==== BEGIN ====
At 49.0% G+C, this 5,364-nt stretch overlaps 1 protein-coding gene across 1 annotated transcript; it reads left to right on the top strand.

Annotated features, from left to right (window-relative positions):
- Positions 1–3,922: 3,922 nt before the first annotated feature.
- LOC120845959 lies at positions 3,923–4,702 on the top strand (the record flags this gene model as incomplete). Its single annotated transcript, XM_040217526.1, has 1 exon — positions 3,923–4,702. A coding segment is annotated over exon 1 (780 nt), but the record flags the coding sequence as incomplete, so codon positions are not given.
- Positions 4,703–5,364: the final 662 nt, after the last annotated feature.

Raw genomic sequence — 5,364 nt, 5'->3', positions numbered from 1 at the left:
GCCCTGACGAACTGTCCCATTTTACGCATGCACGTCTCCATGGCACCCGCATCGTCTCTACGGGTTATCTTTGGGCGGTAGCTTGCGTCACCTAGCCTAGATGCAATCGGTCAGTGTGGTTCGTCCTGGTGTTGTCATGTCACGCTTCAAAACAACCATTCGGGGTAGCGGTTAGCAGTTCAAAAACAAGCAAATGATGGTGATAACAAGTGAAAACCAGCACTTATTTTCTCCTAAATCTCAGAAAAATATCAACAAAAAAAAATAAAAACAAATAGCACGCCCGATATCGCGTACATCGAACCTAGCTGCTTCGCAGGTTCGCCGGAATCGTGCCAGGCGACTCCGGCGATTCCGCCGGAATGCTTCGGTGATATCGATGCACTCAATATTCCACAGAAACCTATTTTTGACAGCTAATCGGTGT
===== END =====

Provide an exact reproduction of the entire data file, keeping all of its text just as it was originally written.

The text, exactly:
At 49.0% G+C, this 5,364-nt stretch overlaps 1 protein-coding gene across 1 annotated transcript; it reads left to right on the top strand.

Annotated features, from left to right (window-relative positions):
- Positions 1–3,922: 3,922 nt before the first annotated feature.
- LOC120845959 lies at positions 3,923–4,702 on the top strand (the record flags this gene model as incomplete). Its single annotated transcript, XM_040217526.1, has 1 exon — positions 3,923–4,702. A coding segment is annotated over exon 1 (780 nt), but the record flags the coding sequence as incomplete, so codon positions are not given.
- Positions 4,703–5,364: the final 662 nt, after the last annotated feature.

Raw genomic sequence — 5,364 nt, 5'->3', positions numbered from 1 at the left:
GCCCTGACGAACTGTCCCATTTTACGCATGCACGTCTCCATGGCACCCGCATCGTCTCTACGGGTTATCTTTGGGCGGTAGCTTGCGTCACCTAGCCTAGATGCAATCGGTCAGTGTGGTTCGTCCTGGTGTTGTCATGTCACGCTTCAAAACAACCATTCGGGGTAGCGGTTAGCAGTTCAAAAACAAGCAAATGATGGTGATAACAAGTGAAAACCAGCACTTATTTTCTCCTAAATCTCAGAAAAATATCAACAAAAAAAAATAAAAACAAATAGCACGCCCGATATCGCGTACATCGAACCTAGCTGCTTCGCAGGTTCGCCGGAATCGTGCCAGGCGACTCCGGCGATTCCGCCGGAATGCTTCGGTGATATCGATGCACTCAATATTCCACAGAAACCTATTTTTGACAGCTAATCGGTGT